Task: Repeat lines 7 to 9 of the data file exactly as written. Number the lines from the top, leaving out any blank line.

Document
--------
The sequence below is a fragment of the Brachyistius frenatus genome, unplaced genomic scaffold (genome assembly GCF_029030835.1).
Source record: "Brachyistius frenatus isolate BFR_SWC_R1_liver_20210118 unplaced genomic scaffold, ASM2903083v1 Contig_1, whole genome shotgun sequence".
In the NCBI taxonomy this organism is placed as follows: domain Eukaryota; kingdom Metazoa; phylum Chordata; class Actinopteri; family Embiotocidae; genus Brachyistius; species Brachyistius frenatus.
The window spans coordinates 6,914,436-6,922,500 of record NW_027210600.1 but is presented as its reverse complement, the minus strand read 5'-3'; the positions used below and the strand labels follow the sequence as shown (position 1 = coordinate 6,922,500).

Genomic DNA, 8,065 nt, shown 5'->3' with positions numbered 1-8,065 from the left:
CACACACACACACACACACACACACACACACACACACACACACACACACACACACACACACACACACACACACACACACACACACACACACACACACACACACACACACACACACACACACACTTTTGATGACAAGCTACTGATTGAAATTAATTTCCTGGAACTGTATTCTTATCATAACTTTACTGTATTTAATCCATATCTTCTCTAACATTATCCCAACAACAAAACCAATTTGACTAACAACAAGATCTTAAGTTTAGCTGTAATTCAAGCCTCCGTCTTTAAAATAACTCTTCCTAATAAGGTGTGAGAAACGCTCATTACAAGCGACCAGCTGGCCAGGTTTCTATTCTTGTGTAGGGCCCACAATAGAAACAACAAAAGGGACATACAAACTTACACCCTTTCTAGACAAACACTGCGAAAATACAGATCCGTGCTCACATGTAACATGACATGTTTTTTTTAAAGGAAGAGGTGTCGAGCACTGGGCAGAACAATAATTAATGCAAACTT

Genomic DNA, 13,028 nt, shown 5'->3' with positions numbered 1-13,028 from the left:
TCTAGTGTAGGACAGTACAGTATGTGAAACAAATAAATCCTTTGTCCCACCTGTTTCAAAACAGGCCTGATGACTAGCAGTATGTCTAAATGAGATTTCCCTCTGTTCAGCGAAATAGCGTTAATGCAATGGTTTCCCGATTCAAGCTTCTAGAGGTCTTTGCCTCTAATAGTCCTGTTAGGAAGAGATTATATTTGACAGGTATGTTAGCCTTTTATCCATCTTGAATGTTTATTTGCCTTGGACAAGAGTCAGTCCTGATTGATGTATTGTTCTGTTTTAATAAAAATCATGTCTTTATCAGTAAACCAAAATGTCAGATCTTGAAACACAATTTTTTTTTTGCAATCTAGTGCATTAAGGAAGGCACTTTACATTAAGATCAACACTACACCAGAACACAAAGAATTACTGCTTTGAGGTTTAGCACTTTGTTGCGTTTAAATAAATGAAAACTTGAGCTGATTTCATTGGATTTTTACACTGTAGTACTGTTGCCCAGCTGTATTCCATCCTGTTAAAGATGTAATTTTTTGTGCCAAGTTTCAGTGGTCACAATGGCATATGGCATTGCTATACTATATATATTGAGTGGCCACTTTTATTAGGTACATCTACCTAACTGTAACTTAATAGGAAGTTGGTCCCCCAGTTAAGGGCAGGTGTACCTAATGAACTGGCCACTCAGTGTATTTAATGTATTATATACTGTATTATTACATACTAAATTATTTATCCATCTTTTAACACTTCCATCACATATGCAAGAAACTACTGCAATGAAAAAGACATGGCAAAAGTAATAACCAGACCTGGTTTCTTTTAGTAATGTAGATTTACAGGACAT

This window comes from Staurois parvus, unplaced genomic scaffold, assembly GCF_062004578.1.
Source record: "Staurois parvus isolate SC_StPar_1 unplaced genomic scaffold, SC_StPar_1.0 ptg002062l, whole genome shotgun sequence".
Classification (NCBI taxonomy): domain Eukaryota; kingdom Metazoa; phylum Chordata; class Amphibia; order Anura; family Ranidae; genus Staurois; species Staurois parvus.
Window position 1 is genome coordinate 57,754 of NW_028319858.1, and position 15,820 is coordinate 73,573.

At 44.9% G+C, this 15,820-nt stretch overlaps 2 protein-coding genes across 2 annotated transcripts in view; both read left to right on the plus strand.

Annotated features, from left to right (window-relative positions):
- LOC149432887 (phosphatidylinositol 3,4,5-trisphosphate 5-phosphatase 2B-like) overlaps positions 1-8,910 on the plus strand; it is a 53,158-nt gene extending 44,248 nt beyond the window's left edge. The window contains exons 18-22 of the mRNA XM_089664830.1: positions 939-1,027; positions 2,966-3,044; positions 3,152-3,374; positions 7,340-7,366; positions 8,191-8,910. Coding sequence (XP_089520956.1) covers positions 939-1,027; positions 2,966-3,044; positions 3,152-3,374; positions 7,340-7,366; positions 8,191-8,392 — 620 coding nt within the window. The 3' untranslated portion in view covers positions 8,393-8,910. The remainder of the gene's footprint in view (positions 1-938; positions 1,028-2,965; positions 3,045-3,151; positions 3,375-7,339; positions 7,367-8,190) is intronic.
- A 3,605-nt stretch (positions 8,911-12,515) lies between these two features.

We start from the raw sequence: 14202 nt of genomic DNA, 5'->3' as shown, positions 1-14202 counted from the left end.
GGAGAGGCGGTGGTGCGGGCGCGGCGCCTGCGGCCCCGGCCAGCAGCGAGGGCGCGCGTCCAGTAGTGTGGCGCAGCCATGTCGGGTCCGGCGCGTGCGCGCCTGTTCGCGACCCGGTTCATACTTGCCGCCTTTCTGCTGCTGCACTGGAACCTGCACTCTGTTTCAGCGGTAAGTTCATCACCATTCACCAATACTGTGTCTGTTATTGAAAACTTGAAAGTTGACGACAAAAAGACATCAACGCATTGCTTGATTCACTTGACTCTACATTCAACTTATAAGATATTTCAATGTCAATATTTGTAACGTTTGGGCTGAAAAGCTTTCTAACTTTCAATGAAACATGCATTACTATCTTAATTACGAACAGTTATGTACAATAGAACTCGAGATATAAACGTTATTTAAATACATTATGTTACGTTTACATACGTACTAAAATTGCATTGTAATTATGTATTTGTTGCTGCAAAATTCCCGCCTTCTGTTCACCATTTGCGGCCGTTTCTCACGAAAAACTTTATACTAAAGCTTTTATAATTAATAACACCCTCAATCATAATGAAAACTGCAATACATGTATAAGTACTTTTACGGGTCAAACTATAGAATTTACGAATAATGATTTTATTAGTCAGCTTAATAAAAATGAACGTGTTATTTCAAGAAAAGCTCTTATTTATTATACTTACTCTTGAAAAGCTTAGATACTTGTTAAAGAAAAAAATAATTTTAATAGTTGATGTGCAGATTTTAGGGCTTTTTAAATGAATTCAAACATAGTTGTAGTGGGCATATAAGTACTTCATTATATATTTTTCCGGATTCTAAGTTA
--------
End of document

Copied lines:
Genomic DNA, 13,028 nt, shown 5'->3' with positions numbered 1-13,028 from the left:
TCTAGTGTAGGACAGTACAGTATGTGAAACAAATAAATCCTTTGTCCCACCTGTTTCAAAACAGGCCTGATGACTAGCAGTATGTCTAAATGAGATTTCCCTCTGTTCAGCGAAATAGCGTTAATGCAATGGTTTCCCGATTCAAGCTTCTAGAGGTCTTTGCCTCTAATAGTCCTGTTAGGAAGAGATTATATTTGACAGGTATGTTAGCCTTTTATCCATCTTGAATGTTTATTTGCCTTGGACAAGAGTCAGTCCTGATTGATGTATTGTTCTGTTTTAATAAAAATCATGTCTTTATCAGTAAACCAAAATGTCAGATCTTGAAACACAATTTTTTTTTTGCAATCTAGTGCATTAAGGAAGGCACTTTACATTAAGATCAACACTACACCAGAACACAAAGAATTACTGCTTTGAGGTTTAGCACTTTGTTGCGTTTAAATAAATGAAAACTTGAGCTGATTTCATTGGATTTTTACACTGTAGTACTGTTGCCCAGCTGTATTCCATCCTGTTAAAGATGTAATTTTTTGTGCCAAGTTTCAGTGGTCACAATGGCATATGGCATTGCTATACTATATATATTGAGTGGCCACTTTTATTAGGTACATCTACCTAACTGTAACTTAATAGGAAGTTGGTCCCCCAGTTAAGGGCAGGTGTACCTAATGAACTGGCCACTCAGTGTATTTAATGTATTATATACTGTATTATTACATACTAAATTATTTATCCATCTTTTAACACTTCCATCACATATGCAAGAAACTACTGCAATGAAAAAGACATGGCAAAAGTAATAACCAGACCTGGTTTCTTTTAGTAATGTAGATTTACAGGACAT

This window comes from Staurois parvus, unplaced genomic scaffold, assembly GCF_062004578.1.